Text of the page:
David Lynch isn’t usually predictable, but he certainly struck a familiar chord when he trotted out an all-too familiar assumption about the future of the movies. “Cable television is the new art house,” Lynch told Time Out, and for good reason: He’s putting the finishing touches on his “Twin Peaks” relaunch with Showtime, and hasn’t directed a feature since 2006’s “Inland Empire.”
But here’s the thing: He’s wrong. Even when Lynch says it, that truism misses the point about what the art house offers. He’s the latest artist to make the misguided comparison between two very different art forms — only one of which is predominantly governed by a commercial industry.
I’m not talking about Hollywood, which represents only a fraction of filmmaking today. If the future of movies were solely defined by the multiplex, we’d be doomed to an endless cycle of superhero victory dances. Cable television caters to certain fairly conservative expectations of visual storytelling; movies produced outside the studio system present a superior arena for creative risk. Their audiences will always be smaller, but that may be enough.
Ironically, Lynch’s pronouncement about the transformation of art house appeal landed a few days before the inaugural Art House Theater Day September 24, a joint initiative of 160 theaters nationwide. In Austin for the genre festival Fantastic Fest, I popped into a 4k restoration of Don Coscarelli’s beautifully haunting “Phantasm” as it was simulcast to some 100 theaters.
After the screening, Coscarelli and some of his original cast participated in a Q&A as fans watched across the country. The film received a warm reception from viewers in the room, many of whom had never seen the 1979 chiller. To some, “Phantasm” — in which an alienated child uncovers an alien threat lurking in his local funeral home — may have resembled “Stranger Things,” the hit sci-fi Netflix series loaded with nostalgia for the same tropes. But “Stranger Things” requires a long-term investment in an ongoing narrative. “Phantasm,” by contrast, is a concentrated dose of narrative experience, the essential quality that differentiates movies from television.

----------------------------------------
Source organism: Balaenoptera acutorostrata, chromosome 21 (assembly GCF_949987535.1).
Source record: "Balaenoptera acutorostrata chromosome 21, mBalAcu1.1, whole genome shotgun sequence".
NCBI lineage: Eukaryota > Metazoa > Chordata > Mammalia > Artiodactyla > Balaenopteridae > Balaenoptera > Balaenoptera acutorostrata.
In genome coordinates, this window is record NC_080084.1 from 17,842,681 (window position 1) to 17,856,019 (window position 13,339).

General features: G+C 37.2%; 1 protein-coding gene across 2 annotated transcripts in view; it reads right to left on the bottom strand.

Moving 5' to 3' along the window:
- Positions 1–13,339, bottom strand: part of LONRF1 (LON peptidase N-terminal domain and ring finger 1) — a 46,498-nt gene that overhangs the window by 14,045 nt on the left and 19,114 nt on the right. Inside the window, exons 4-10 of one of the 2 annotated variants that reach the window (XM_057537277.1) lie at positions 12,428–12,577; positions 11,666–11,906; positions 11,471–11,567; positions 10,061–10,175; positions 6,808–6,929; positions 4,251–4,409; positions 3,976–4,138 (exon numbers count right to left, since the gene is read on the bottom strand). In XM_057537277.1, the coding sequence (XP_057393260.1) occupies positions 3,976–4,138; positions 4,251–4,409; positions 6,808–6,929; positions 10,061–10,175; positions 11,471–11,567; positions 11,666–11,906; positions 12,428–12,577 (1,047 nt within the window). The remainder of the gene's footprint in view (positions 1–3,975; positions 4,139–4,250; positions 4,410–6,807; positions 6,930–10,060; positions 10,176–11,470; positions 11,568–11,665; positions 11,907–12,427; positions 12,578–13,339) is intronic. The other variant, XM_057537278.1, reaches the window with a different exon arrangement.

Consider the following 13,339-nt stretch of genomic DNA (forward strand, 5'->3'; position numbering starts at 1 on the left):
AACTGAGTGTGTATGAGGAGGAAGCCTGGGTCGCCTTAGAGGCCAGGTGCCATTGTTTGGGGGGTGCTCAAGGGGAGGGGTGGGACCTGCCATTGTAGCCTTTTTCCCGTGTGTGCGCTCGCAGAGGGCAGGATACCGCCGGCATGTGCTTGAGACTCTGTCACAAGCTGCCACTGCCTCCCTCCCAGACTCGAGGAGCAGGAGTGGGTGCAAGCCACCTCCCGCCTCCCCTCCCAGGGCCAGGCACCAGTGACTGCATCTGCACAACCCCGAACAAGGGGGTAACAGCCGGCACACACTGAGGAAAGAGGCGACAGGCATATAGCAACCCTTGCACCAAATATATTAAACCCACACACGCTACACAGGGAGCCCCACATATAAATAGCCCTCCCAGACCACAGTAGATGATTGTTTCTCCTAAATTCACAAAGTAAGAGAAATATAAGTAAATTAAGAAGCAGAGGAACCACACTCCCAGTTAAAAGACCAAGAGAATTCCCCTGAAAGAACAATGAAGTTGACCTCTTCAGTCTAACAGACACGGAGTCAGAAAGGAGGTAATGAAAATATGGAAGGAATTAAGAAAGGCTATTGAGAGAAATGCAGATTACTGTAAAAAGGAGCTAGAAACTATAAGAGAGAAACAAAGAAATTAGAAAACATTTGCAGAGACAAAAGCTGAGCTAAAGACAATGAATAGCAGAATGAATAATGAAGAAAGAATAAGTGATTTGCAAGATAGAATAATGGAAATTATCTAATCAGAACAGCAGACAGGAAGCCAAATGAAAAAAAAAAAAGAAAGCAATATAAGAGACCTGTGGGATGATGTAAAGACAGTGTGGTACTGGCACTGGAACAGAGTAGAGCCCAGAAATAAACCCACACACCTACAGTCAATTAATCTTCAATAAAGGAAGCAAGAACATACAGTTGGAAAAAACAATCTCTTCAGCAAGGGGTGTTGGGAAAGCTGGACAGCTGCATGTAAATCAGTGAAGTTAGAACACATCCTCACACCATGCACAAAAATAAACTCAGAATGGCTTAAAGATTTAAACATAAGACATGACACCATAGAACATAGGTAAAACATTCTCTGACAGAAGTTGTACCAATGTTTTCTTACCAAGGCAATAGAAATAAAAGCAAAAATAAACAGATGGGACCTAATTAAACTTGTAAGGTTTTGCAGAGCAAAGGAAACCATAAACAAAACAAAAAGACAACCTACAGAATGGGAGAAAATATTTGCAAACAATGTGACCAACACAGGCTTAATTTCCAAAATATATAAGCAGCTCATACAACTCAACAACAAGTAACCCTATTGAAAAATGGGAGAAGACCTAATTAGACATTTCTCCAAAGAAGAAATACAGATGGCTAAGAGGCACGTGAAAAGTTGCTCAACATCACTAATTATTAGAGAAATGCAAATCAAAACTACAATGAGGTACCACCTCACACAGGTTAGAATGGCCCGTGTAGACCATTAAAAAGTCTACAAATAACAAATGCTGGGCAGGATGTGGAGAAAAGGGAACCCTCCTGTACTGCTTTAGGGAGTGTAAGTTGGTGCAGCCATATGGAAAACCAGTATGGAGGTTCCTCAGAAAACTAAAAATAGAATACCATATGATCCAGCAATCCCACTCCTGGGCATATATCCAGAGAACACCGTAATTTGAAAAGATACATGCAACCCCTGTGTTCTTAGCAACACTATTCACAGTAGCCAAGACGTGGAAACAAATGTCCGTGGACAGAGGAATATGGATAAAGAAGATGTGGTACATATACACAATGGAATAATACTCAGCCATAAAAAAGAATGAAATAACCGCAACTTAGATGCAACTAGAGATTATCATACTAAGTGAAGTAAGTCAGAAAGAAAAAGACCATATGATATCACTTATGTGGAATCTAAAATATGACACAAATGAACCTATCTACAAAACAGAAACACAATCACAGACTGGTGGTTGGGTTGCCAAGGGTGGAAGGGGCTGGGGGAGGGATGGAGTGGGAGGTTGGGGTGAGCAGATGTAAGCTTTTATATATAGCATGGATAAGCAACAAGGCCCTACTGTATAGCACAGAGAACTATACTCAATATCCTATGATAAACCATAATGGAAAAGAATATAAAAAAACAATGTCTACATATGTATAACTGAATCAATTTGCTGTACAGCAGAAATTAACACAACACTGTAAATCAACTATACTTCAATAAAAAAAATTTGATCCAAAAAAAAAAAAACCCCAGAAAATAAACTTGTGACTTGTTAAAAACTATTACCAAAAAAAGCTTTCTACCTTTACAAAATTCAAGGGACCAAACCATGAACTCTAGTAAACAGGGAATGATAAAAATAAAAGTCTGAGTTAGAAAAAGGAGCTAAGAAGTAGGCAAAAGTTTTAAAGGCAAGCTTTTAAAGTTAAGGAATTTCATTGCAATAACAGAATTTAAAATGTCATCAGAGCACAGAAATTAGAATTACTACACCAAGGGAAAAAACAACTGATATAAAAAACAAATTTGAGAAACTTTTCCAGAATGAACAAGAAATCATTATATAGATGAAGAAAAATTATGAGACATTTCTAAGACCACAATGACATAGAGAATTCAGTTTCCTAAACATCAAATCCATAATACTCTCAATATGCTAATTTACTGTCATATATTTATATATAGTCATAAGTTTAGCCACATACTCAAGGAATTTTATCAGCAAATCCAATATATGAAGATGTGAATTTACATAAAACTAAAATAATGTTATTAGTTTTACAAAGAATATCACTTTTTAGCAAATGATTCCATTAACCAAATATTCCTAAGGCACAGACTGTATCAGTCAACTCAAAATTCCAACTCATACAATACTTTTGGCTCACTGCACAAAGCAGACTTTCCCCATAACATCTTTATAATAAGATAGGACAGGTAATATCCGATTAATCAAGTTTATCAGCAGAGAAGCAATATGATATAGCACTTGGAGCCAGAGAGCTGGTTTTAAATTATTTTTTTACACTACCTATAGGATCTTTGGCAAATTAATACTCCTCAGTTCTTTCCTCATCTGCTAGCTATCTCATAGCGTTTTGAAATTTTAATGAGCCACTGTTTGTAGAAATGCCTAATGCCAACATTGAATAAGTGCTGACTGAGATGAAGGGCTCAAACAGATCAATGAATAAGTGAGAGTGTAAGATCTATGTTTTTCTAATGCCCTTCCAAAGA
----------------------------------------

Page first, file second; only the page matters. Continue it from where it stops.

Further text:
Do audiences still care? These viewers certainly did. At Fantastic Fest, I encountered a wide variety of intriguing cinema that would never work in episodic format — from the atmospheric Bergmanesque “Sweet Sweet Lonely Girl,” about a young woman tasked with caring for her mysterious aunt, to the Polish musical “The Lure,” about a pair of mermaid singers doomed by their love for the human world. What network would possibly want to greenlight episodic versions of these peculiar stories?
Filmmakers from around the world continue to churn out bold, surprising works that would never succeed in the televisual format. The film festival circuit continues to provide a safe haven for movies that offer a range of possibilities, and distributors and programmers sift through the sea of options. Some movies may never get beyond a few hundred viewers. But for the riskiest titles, that alone provides a modicum of victory.
At this year’s New York Film Festival, Barry Jenkins’ layered, decade-spanning “Moonlight” trades the sweeping plot of most drama series for small moments that only work in the context of a two-hour package. However, that only touches the surface of the way film can stand apart from the possibilities of the television arena.
Locarno Film Festival
Another NYFF entry, Portuguese director Joao Pedro Rodrigues’ “The Ornithologist,” involves the mysterious chronicle of a man who awakens to a new identity in the wilderness. It’s a fascinating puzzle of moments as the central character faces his sexual desires and the looming shadow of Christianity through a series of fairy-tale events that are hard to comprehend.
For viewers willing to simply absorb the strangeness on its own haunting terms, that’s enough. “The Ornithologist” provides the kind of memorable, shocking, and inventive storytelling that bears the mark of a would-be cult phenomenon — much like Lynch’s “Eraserhead” did nearly 40 years ago.
So he should know better, and maybe he does. Lynch has been cranky about audiences in recent years. In 2008, as mobile viewing was on the rise, he famously asserted that, “it’s such a sadness that you think you’ve seen a film on your fucking telephone.” From that combative stance, Lynch seems to have arrived at a more defeated state. But cinephiles shouldn’t fret. They just have to know where to look.